In appeal before us Mr. Rangam on behalf of the appellant-state has urged that as the land in question has vested under the Abolition Act in the State the respondents are not entitled to compensation under the Land Acquisition Act. We find it difficult to accede to this submission, for we are of the opinion that in case the State wanted to take over the land under the Abolition Act it should not have proceeded to acquire the interest of the respondents in the land in dispute under the Land Acquisition Act. There were two alternative courses open to the State, either to proceed under the Land Acquisition Act or to take over the land under the Abolition Act. Although the estate was notified under the Abolition Act, the proceedings under that Act were stayed and the matter proceeded under the Land Acquisition Act. As the proceedings which were continued were under the Land Acquisition Act the compensation payable had also to be paid in accordance with the provisions of that Act. The reference which was made by the Land Acquisition officer to the Subordinate Judge under section 18 of the Land Acquisition Act was with respect to the quantum of compensation payable to the respondents because the respondents had felt dissatisfied with the amount awarded to them as compensation by the said officer. The underlying assumption of those proceedings was that the respondents had an interest in the land. If it was the case of the appellant that the respondents had been divested of their interest in the land and the same had vested in the appellant State, the appellant should have taken appropriate steps to make such a claim in accordance with law. No such claim seems to have been made. The High Court expressly left open the question of the claim of the State Government to the amount of compensation deposited on the score that Melwaramdar respondents were not entitled to it by reason of having lost all their interest in the land at the relevant point of time. We agree with the High Court that it was not open to the appellant-State in the particular reference made at the instance of the respondents to the Subordinate Judge to set up a claim adverse to the interest of the respondents. There is also we find nothing in the award of the learned Subordinate Judge to show that any question was raised before him that the amount of compensation was not payable to the 539 respondents in accordance with the provisions of the Land Acquisition Act. This question appears to have been agitated for the first time only in the appeal before the High Court. The High Court rejected the contention in this behalf. We find no cogent ground to take a different view.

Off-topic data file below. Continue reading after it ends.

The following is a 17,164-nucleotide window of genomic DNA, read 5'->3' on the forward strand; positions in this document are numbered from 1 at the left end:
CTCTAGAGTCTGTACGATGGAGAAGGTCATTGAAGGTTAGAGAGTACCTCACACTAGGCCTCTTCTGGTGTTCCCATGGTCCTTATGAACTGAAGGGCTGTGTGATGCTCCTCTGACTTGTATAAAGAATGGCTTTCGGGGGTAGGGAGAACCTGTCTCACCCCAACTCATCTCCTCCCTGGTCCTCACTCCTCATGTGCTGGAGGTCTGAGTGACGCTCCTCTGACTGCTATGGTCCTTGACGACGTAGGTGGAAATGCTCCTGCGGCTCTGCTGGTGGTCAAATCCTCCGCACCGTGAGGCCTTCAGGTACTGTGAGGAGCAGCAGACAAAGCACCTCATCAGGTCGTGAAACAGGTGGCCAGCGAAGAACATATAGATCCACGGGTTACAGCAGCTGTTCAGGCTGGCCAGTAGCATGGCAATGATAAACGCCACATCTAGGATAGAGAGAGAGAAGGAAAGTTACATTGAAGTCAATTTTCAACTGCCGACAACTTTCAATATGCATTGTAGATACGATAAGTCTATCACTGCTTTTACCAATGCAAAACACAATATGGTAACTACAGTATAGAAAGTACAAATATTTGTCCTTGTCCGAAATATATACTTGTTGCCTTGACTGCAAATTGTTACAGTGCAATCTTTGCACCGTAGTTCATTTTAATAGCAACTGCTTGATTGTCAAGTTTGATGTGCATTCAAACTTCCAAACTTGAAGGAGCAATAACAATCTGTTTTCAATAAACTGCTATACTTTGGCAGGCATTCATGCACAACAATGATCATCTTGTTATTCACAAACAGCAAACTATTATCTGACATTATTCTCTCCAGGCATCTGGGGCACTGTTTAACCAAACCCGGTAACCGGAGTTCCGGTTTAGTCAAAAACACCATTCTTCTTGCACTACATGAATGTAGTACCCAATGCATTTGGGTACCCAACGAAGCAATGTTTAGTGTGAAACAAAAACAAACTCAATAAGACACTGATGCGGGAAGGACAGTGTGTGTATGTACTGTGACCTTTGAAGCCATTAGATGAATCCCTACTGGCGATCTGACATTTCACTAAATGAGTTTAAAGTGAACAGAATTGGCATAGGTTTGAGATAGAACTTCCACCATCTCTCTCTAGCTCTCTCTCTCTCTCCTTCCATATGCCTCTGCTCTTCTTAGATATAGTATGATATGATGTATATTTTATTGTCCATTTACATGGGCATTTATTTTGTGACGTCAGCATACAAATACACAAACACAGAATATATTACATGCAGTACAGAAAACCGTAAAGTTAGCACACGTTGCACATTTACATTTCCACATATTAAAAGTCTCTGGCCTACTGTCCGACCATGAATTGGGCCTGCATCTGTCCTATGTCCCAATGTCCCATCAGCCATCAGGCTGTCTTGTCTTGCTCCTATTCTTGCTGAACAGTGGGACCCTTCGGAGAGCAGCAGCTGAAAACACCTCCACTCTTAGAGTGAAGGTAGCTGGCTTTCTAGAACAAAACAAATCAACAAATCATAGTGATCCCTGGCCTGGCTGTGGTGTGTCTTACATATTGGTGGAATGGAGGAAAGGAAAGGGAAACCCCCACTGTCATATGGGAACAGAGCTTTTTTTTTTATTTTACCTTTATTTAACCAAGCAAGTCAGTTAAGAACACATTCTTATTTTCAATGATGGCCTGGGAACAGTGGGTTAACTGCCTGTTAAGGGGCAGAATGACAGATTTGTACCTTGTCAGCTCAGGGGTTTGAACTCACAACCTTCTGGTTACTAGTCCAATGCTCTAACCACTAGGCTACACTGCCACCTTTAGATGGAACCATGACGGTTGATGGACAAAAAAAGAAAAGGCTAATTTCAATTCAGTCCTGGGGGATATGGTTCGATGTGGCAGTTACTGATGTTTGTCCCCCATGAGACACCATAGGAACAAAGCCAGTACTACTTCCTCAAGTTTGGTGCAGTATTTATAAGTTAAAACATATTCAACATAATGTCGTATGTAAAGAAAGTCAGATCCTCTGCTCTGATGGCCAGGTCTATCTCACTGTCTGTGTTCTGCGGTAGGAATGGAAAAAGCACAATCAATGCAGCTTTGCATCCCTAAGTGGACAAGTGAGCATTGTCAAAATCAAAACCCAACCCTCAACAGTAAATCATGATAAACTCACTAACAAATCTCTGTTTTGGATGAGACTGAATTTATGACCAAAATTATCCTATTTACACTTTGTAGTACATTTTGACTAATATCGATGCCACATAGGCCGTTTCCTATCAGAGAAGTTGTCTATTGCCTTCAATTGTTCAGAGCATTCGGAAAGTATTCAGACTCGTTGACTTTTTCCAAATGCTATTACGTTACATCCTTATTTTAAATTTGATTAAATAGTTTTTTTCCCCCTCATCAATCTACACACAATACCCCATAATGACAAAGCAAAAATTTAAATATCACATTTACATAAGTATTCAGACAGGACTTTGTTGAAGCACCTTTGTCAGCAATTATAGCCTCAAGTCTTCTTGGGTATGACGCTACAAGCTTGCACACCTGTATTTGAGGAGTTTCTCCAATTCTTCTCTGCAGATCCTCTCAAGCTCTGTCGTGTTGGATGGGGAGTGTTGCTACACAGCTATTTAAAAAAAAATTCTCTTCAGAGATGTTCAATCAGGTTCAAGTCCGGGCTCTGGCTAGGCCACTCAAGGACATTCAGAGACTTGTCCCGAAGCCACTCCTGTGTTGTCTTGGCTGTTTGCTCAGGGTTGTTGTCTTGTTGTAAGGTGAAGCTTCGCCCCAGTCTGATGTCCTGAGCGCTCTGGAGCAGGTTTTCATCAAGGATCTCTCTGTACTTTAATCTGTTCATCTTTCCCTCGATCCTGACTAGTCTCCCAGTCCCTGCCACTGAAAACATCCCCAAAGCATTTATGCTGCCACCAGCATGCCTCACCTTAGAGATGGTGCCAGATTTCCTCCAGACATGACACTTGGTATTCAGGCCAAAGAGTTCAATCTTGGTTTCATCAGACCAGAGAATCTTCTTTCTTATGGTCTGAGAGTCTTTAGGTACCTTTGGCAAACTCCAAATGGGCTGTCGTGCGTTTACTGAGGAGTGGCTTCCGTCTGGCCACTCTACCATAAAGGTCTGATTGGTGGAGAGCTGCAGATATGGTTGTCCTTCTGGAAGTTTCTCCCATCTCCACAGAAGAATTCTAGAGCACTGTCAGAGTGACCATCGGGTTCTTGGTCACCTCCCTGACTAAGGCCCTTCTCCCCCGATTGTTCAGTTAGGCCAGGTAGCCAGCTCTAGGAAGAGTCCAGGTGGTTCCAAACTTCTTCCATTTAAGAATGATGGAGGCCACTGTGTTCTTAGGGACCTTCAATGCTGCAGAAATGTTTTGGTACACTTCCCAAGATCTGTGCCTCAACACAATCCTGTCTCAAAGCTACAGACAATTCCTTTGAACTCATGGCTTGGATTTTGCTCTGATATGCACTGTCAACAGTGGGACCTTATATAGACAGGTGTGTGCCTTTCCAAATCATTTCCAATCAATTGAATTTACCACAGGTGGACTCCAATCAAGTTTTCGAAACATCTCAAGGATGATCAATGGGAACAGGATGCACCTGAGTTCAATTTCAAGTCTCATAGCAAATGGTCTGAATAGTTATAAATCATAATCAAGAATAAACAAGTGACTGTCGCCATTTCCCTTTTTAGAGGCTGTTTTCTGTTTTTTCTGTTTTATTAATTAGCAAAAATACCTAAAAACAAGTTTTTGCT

As regards the quantum of compensation, the High Court has referred to the previous decisions which show that the formula gene- rally adopted is to pay one-third of the total compensation to Melavaramdars and two-thirds of the compensation to Kudiwaramdars. In accordance with that formula, the respondents would be entitled to one-half of the compensation payable to Kudiwaramdars. Both the Subordinate Judge and the High Court awarded compensation in accordance with this formula. No cogent ground has been shown to us as to why we should interfere with the concurrent finding in this respect. We also find no reason to disagree with the High Court regarding the date from which interest should run on the amount of compensation.

The appeal fails and is dismissed with costs.

P.H.P. Appeal dismissed.